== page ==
• 6. PATHOPHYSIO: Isolated excessive belching The gastric belching can be recognized with impedance monitoring as an increase in impedance starting in the distal channel& progressing to the most proximal channel. Supragastric belching: With the use of eso impedance monitoring, a different type of belch was identified in patients with isolated excessive belching. During this second type of belch, air is rapidly brought into the esophagus & immediately followed by a rapid expulsion&the air neither originates from the stomach nor does it reach the stomach Combined high-resolution manometry &impedance monitoring further elucidated two mechanisms of this type: 09/20/14 Belching 6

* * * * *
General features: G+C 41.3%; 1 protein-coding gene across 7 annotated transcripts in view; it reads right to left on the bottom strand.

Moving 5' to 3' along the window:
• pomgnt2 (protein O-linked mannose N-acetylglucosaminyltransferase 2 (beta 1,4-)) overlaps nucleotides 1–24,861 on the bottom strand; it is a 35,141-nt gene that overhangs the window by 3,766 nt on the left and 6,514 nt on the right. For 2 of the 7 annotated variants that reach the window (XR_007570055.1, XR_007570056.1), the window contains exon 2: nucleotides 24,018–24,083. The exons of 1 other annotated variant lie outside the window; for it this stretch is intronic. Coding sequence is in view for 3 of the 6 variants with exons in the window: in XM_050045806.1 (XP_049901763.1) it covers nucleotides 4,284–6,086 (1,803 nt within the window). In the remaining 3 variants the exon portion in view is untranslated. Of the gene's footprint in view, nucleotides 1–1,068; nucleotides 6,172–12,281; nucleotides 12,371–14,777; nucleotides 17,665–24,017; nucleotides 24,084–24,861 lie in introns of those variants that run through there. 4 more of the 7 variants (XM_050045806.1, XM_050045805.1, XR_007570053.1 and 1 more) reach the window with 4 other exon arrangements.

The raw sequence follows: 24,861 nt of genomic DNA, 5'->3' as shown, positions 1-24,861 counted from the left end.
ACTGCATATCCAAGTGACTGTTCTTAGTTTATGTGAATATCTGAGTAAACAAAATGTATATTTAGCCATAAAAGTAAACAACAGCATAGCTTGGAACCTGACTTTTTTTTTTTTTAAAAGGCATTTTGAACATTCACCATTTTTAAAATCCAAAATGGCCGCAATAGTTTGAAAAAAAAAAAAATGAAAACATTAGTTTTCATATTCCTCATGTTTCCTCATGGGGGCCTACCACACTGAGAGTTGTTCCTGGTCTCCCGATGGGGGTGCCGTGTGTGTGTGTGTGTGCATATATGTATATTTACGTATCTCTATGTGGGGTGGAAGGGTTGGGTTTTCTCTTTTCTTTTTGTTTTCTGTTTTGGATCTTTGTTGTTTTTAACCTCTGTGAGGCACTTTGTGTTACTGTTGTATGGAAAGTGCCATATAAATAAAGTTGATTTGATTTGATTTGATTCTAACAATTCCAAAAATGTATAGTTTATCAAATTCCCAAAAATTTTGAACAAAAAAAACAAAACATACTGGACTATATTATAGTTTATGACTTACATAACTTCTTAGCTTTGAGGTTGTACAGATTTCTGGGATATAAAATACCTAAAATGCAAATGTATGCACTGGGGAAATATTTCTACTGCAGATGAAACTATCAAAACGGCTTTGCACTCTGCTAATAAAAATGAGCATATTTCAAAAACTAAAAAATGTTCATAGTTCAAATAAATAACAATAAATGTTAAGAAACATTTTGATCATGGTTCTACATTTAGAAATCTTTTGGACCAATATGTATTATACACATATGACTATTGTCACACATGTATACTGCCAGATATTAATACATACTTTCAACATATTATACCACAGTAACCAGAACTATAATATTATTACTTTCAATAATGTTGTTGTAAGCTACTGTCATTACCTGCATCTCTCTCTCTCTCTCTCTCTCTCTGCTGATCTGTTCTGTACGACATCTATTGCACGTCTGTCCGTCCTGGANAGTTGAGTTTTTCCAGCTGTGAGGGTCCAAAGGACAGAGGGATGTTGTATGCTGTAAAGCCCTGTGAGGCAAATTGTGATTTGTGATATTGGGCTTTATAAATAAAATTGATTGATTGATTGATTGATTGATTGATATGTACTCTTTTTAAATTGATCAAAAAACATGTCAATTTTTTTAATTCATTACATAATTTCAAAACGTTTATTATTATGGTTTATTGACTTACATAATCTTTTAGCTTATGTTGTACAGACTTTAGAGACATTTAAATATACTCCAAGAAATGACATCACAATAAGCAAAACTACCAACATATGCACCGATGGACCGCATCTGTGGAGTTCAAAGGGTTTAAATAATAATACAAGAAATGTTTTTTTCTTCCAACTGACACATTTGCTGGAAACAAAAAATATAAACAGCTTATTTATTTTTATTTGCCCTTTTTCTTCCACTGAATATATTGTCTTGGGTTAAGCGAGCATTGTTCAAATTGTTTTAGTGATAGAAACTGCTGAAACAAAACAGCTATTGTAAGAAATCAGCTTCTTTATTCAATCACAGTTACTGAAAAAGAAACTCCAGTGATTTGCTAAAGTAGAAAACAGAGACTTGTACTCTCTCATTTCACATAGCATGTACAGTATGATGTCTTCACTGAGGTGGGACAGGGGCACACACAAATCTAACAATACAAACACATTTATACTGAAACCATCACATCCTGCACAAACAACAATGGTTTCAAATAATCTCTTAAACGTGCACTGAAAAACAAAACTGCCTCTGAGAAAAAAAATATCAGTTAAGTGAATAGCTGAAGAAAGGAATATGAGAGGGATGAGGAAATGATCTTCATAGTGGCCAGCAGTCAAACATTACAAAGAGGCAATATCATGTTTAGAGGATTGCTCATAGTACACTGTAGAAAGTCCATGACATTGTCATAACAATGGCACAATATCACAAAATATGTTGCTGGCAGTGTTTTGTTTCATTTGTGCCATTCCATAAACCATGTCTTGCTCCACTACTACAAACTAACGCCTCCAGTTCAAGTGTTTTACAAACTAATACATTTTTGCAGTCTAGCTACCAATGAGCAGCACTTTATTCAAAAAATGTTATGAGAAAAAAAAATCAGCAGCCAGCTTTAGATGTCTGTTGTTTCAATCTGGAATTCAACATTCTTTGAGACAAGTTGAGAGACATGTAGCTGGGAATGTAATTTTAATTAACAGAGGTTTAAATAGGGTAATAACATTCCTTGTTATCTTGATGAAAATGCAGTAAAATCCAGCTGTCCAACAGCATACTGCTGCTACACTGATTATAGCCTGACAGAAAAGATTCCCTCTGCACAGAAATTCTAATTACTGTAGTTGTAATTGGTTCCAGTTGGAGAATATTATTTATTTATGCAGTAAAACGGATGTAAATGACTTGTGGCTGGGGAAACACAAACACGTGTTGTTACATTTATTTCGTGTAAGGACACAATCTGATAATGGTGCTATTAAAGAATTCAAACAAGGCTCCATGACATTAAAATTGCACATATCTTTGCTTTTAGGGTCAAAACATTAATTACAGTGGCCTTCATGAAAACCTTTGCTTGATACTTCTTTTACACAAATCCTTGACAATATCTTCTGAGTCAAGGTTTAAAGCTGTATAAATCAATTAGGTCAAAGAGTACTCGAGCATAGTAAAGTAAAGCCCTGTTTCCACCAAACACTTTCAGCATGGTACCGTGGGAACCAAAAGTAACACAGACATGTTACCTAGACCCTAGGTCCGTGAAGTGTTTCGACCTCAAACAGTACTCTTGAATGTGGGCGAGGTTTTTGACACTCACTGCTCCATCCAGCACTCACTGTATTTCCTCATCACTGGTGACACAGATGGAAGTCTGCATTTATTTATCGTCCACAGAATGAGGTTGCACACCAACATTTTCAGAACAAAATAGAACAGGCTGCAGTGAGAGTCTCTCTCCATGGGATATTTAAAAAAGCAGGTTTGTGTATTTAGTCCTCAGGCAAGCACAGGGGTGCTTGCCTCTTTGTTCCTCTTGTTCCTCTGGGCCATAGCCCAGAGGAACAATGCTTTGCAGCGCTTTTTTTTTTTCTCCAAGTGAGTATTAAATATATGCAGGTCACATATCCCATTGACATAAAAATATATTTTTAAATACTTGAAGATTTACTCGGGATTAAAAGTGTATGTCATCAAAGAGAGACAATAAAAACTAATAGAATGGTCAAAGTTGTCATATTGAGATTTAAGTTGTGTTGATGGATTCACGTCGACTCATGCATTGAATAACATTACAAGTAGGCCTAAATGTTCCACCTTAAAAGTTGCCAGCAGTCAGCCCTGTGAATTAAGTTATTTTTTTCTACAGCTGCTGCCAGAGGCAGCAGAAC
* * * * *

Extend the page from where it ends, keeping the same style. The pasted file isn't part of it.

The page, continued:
• 7. PATHOPHYSIO: Isolated excessive belching 1. The most common mechanism ,so-called air-suction method characterized by a movement of the diaphragm in aboral direction resulting in a negative intra-thoracic pressure as would occur during deep inspiration ,UES relaxation occurs during which the glottis is closed& air flows from the atmospheric pressure in the pharynx to the subatmospheric pressure in the esophagus&the esophageal air is immediately expulsed orally as a result of straining that is perceived by the patient as a belch. UES relaxation during supragastric belching occurs before the influx of air in the esophagus in contrast to gastric belching during which UES relaxation is a late event in response to the influx of air. The driving force behind the air inflow during supragastric belching is a pressure gradient, the air flows into the esophagus much faster than would occur during air swallowing in which the driving force is esophageal peristalsis. 09/20/14 Belching 7